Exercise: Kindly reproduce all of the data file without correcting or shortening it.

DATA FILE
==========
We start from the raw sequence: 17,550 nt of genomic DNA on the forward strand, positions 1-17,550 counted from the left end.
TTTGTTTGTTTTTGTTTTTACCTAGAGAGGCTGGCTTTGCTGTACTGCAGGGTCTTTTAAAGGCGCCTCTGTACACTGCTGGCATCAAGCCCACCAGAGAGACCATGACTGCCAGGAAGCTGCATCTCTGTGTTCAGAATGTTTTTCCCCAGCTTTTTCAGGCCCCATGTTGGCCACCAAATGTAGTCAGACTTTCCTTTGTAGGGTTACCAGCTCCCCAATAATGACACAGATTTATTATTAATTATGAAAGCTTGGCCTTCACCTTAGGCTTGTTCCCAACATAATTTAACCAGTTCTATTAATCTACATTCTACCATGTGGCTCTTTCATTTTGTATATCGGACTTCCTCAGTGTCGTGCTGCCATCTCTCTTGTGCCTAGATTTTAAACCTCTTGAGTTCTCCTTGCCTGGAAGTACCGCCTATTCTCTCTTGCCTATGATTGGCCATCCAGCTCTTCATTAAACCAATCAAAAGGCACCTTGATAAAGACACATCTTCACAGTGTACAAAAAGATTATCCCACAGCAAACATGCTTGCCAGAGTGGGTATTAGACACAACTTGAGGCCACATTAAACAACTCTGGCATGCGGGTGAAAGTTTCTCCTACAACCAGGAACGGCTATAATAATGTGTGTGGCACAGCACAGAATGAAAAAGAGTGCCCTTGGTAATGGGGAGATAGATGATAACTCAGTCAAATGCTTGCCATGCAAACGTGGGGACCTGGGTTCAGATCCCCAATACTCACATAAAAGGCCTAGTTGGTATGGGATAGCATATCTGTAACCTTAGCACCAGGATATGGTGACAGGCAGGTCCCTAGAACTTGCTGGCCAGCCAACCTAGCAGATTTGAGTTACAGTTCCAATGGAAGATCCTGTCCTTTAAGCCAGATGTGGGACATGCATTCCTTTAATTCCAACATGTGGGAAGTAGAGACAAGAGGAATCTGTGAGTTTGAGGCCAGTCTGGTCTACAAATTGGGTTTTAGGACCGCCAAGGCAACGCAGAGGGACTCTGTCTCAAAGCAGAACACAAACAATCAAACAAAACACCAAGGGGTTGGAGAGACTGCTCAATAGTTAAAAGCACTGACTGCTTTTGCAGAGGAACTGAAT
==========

We start from the raw sequence: 17,550 nt of genomic DNA on the forward strand, positions 1-17,550 counted from the left end.
TTTGTTTGTTTTTGTTTTTACCTAGAGAGGCTGGCTTTGCTGTACTGCAGGGTCTTTTAAAGGCGCCTCTGTACACTGCTGGCATCAAGCCCACCAGAGAGACCATGACTGCCAGGAAGCTGCATCTCTGTGTTCAGAATGTTTTTCCCCAGCTTTTTCAGGCCCCATGTTGGCCACCAAATGTAGTCAGACTTTCCTTTGTAGGGTTACCAGCTCCCCAATAATGACACAGATTTATTATTAATTATGAAAGCTTGGCCTTCACCTTAGGCTTGTTCCCAACATAATTTAACCAGTTCTATTAATCTACATTCTACCATGTGGCTCTTTCATTTTGTATATCGGACTTCCTCAGTGTCGTGCTGCCATCTCTCTTGTGCCTAGATTTTAAACCTCTTGAGTTCTCCTTGCCTGGAAGTACCGCCTATTCTCTCTTGCCTATGATTGGCCATCCAGCTCTTCATTAAACCAATCAAAAGGCACCTTGATAAAGACACATCTTCACAGTGTACAAAAAGATTATCCCACAGCAAACATGCTTGCCAGAGTGGGTATTAGACACAACTTGAGGCCACATTAAACAACTCTGGCATGCGGGTGAAAGTTTCTCCTACAACCAGGAACGGCTATAATAATGTGTGTGGCACAGCACAGAATGAAAAAGAGTGCCCTTGGTAATGGGGAGATAGATGATAACTCAGTCAAATGCTTGCCATGCAAACGTGGGGACCTGGGTTCAGATCCCCAATACTCACATAAAAGGCCTAGTTGGTATGGGATAGCATATCTGTAACCTTAGCACCAGGATATGGTGACAGGCAGGTCCCTAGAACTTGCTGGCCAGCCAACCTAGCAGATTTGAGTTACAGTTCCAATGGAAGATCCTGTCCTTTAAGCCAGATGTGGGACATGCATTCCTTTAATTCCAACATGTGGGAAGTAGAGACAAGAGGAATCTGTGAGTTTGAGGCCAGTCTGGTCTACAAATTGGGTTTTAGGACCGCCAAGGCAACGCAGAGGGACTCTGTCTCAAAGCAGAACACAAACAATCAAACAAAACACCAAGGGGTTGGAGAGACTGCTCAATAGTTAAAAGCACTGACTGCTTTTGCAGAGGAACTGAAT